Digestive Disease Week

Digestive Disease Week

Perspective from Benjamin Lebwohl, MD, MS
May 26, 2016
2 min read

Celiac disease associated with depression in adolescents

Perspective from Benjamin Lebwohl, MD, MS
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SAN DIEGO — Celiac disease was associated with major depressive disorder in adolescents, as most adolescents with celiac disease have symptoms consistent with the disorder, according to findings presented at Digestive Disease Week 2016

“Our interim analysis does suggest that a majority of adolescents living with celiac disease may have symptoms consistent with major depressive disorder,” Jonathan Cordova, DO, pediatric gastroenterologist at the University of Chicago Medical Center, said during a presentation. “The quality of life is affected by depression in a negative manner, but does not appear to be associated with their celiac disease state.”

Jonathan Cordova

Data from recent studies have suggested that depression and anxiety account for the association between celiac disease and decreased quality of life, the researchers wrote. However, most of these studies have been performed in adults and only a few have been performed in adolescents, who may be more vulnerable to depression.

To correlate celiac disease with mental health disorders in adolescents, the researchers administered questionnaires to adolescents and their parents. The average age of adolescents was 14.6 years at the time of survey and 11.2 years at the time of diagnosis.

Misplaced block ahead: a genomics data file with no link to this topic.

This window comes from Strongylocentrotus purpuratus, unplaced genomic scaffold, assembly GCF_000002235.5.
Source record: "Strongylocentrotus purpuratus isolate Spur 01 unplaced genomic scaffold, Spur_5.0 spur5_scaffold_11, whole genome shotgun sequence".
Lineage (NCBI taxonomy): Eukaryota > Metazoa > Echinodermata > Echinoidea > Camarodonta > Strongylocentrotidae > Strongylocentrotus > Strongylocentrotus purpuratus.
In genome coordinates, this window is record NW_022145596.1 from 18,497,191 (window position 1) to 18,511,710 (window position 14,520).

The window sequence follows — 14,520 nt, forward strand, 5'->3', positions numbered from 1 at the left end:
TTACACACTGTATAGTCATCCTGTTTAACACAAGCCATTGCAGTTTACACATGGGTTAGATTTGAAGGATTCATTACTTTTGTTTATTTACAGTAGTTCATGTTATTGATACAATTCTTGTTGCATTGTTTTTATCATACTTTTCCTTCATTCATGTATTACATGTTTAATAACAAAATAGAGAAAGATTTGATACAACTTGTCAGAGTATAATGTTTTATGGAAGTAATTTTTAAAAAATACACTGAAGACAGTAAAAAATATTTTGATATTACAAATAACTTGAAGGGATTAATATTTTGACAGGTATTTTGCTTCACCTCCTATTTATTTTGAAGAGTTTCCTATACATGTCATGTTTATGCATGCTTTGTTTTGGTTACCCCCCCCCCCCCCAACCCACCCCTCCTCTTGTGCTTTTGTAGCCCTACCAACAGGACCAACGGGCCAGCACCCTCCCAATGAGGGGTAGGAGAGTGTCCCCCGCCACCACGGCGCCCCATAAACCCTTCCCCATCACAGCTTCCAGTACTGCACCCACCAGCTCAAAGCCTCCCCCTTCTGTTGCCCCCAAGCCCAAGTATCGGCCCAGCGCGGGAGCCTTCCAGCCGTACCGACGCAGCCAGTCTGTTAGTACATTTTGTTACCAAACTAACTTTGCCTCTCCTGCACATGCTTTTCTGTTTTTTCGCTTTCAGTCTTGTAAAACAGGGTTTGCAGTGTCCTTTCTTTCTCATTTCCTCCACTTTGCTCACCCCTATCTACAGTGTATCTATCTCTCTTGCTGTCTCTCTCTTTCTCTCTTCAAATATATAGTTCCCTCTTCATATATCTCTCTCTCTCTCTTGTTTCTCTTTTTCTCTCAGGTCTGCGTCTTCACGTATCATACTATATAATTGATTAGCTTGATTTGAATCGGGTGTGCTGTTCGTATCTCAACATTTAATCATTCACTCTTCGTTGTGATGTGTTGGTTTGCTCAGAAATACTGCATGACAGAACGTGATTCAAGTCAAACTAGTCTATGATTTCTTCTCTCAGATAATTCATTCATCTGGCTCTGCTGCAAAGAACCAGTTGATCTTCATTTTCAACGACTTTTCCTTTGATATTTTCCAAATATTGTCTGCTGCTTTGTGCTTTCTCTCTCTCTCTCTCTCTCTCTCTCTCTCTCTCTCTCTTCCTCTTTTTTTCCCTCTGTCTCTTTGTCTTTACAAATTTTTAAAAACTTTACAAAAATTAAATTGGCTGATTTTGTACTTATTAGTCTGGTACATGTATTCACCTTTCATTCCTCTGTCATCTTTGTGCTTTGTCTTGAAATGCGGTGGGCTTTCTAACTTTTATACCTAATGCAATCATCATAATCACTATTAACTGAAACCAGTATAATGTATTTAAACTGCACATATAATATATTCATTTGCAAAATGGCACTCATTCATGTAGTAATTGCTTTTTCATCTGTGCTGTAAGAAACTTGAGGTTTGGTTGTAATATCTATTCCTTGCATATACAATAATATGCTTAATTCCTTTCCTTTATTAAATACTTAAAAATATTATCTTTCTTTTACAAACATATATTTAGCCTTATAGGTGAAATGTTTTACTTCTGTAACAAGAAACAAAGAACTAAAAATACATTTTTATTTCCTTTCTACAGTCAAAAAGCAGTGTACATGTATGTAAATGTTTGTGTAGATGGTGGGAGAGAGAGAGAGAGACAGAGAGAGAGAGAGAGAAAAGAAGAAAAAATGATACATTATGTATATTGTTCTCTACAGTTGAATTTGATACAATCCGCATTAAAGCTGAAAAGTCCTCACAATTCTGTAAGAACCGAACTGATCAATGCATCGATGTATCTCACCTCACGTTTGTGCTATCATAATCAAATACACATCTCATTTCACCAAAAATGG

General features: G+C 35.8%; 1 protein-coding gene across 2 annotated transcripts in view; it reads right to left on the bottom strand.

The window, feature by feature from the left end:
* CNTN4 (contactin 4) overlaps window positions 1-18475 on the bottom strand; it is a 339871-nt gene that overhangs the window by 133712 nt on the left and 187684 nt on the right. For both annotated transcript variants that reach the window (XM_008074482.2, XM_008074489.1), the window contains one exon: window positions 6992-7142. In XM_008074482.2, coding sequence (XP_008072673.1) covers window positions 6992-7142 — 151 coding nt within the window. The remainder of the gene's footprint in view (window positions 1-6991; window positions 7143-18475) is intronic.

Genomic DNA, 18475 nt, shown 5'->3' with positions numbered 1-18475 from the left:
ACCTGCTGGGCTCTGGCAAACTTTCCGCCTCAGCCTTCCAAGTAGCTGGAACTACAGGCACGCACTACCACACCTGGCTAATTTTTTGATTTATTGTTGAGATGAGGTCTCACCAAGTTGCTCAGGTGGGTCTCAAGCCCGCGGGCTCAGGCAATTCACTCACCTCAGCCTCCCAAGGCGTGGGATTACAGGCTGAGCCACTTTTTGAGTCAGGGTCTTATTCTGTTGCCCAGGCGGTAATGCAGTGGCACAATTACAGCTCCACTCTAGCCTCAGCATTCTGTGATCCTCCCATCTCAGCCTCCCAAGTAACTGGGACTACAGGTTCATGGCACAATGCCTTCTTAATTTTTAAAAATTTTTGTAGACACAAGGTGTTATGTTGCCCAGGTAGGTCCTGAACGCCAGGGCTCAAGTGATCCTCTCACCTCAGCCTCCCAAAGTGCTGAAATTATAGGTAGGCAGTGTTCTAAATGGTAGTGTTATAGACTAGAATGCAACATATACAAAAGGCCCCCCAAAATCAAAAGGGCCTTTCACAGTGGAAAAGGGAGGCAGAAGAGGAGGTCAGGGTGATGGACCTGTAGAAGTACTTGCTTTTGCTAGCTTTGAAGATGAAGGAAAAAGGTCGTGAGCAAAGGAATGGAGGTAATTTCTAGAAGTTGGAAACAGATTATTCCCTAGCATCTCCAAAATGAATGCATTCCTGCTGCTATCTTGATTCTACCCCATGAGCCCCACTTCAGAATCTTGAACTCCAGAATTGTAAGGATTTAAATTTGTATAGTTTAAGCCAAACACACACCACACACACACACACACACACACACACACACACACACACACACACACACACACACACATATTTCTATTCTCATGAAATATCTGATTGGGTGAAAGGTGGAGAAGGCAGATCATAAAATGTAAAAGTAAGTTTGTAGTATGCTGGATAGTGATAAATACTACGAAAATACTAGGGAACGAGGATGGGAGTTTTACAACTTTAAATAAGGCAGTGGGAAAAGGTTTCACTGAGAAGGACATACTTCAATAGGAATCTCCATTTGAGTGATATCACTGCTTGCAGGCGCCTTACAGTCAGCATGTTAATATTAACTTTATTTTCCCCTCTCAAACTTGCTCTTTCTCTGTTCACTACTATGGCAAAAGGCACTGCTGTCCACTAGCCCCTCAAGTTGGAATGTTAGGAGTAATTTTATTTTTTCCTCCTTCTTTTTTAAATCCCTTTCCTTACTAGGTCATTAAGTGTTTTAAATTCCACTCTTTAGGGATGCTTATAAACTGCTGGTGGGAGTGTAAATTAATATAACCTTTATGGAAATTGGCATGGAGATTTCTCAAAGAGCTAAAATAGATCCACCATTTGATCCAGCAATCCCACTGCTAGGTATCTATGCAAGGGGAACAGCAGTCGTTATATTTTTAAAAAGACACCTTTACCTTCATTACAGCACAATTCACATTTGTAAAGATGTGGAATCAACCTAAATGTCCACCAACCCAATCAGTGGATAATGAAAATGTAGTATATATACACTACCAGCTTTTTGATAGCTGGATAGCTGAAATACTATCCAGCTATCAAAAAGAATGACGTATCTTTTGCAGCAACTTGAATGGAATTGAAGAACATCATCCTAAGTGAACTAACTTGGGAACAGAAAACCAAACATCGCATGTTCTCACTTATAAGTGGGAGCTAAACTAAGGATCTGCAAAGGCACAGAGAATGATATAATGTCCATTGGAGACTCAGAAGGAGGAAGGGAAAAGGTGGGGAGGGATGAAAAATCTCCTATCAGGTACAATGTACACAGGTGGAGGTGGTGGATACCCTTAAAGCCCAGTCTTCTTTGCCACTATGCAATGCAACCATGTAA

The researchers found no correlation between celiac disease and depression, anxiety, ADHD, age at survey, quality of life, age at diagnosis or length of time on a gluten free diet. However, the majority of adolescents and parental reports screened positive for major depressive disorder. Further, the parent’s perception of celiac disease state was associated with their perception of depression in their child.

“This data suggests that early screening for depression in any adolescent with celiac disease is crucial to help optimize behavioral health,” Cordova said. “Ultimately, we plan to follow these patients longitudinally into young adulthood with the aim to re-screen them again in 5 years.” – by Will Offit


Cordova J, et al. Abstract #844. Presented at: Digestive Disease Week; May 21-24, 2016; San Diego.

Disclosure: One researcher reports receiving a consulting fee from AbbVie.

Editor's Note: This item has been updated to better reflect the results of the study.